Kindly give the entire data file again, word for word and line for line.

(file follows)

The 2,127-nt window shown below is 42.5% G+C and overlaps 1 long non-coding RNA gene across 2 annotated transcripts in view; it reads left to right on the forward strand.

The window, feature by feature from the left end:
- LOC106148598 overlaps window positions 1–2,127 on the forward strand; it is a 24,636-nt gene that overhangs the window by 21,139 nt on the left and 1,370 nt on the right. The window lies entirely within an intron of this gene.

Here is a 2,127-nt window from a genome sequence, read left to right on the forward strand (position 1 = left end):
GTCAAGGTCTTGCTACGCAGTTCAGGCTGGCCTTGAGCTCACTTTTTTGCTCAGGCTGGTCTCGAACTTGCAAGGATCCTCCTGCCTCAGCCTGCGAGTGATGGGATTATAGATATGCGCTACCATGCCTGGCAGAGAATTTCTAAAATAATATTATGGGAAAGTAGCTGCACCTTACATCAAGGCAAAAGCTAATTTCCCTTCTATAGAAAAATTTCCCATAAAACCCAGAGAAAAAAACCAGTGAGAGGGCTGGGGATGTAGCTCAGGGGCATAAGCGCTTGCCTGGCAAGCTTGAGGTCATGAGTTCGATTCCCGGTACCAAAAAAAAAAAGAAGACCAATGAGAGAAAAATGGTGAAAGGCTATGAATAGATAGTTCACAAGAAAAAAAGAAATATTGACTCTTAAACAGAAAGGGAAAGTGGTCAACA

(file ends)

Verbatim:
The 2,127-nt window shown below is 42.5% G+C and overlaps 1 long non-coding RNA gene across 2 annotated transcripts in view; it reads left to right on the forward strand.

The window, feature by feature from the left end:
- LOC106148598 overlaps window positions 1–2,127 on the forward strand; it is a 24,636-nt gene that overhangs the window by 21,139 nt on the left and 1,370 nt on the right. The window lies entirely within an intron of this gene.

Here is a 2,127-nt window from a genome sequence, read left to right on the forward strand (position 1 = left end):
GTCAAGGTCTTGCTACGCAGTTCAGGCTGGCCTTGAGCTCACTTTTTTGCTCAGGCTGGTCTCGAACTTGCAAGGATCCTCCTGCCTCAGCCTGCGAGTGATGGGATTATAGATATGCGCTACCATGCCTGGCAGAGAATTTCTAAAATAATATTATGGGAAAGTAGCTGCACCTTACATCAAGGCAAAAGCTAATTTCCCTTCTATAGAAAAATTTCCCATAAAACCCAGAGAAAAAAACCAGTGAGAGGGCTGGGGATGTAGCTCAGGGGCATAAGCGCTTGCCTGGCAAGCTTGAGGTCATGAGTTCGATTCCCGGTACCAAAAAAAAAAAGAAGACCAATGAGAGAAAAATGGTGAAAGGCTATGAATAGATAGTTCACAAGAAAAAAAGAAATATTGACTCTTAAACAGAAAGGGAAAGTGGTCAACA